DETROIT -- Skip Davenport and Dennis Nesselhauf, two dealers on opposite ends of the country, know firsthand what the continued survival of Ford Motor Credit Co. as a captive finance company means.
Davenport, the third generation of his family running D&D Motors in Greer, S.C., praises Ford Credit for continuing to lend to dealers and car buyers even as credit markets seized and the U.S. economy went into free fall in 2008.
That wasn't the case at Ford's domestic rivals. As the recession deepened, GMAC Financial Services and Chrysler Financial pulled back. General Motors, no longer majority owner of GMAC, even began advertising a retail financing promotion with credit unions.
Despite the stability of Ford Credit's relationship with parent Ford Motor Co., it wasn't business as usual for the Blue Oval.
Even as Ford Credit eliminated 20 percent of its U.S. work force, the finance company increased floorplanning with Ford-Lincoln-Mercury dealerships and started advertising directly to car shoppers.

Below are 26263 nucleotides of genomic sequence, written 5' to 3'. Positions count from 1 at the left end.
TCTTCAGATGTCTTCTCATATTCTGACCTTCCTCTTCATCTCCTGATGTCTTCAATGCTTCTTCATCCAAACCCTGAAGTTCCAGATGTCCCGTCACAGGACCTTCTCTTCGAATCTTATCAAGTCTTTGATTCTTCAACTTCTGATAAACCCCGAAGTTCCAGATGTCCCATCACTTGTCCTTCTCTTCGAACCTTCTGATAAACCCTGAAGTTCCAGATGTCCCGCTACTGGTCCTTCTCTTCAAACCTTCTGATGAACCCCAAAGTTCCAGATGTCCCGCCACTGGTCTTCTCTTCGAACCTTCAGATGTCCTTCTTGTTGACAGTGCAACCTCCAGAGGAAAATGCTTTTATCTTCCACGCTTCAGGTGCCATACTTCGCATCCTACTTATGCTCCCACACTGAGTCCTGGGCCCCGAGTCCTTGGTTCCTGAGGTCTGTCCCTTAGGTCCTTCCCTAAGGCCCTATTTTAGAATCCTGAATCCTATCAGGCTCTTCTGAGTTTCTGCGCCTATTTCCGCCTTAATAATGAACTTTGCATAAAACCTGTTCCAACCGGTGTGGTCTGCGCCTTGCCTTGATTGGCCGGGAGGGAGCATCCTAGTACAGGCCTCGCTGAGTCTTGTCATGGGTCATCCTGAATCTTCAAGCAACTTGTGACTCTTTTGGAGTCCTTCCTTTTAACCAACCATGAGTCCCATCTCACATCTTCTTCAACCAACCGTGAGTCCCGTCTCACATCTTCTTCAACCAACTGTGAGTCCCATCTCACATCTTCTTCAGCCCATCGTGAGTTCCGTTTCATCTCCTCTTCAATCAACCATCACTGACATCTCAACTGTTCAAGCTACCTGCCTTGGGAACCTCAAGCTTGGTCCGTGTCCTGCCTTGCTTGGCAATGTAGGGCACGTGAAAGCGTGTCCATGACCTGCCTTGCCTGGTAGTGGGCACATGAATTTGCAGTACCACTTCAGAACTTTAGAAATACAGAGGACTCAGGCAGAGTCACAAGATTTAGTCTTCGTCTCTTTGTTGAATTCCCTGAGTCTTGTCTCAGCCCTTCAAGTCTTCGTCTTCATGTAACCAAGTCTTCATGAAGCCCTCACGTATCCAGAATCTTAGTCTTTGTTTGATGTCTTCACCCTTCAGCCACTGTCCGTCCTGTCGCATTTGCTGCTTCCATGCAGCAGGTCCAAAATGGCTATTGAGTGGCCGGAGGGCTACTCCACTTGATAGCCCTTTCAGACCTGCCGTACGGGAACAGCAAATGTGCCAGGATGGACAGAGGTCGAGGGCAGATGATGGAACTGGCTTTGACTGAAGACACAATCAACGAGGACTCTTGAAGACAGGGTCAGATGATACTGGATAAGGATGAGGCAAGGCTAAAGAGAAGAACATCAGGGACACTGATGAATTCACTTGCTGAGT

For dealers, many of whom were struggling, more help came in the form of dealership reviews offered by Ford Credit. In March, the lender established a dedicated position to handle such reviews, increasing the number of checkups. In some cases, Ford Credit tried to match dealers with another lender if it couldn't fulfill a loan request.
Davenport's D&D Motors accepted the offer to review its balance sheet. As a result of Ford Credit's recommendations, the dealership tightened bookkeeping and put additional operating capital into the store.
"The stability that Ford Credit has provided us through this turn has been huge," Davenport said. "It's so important for the manufacturer to have a captive finance arm."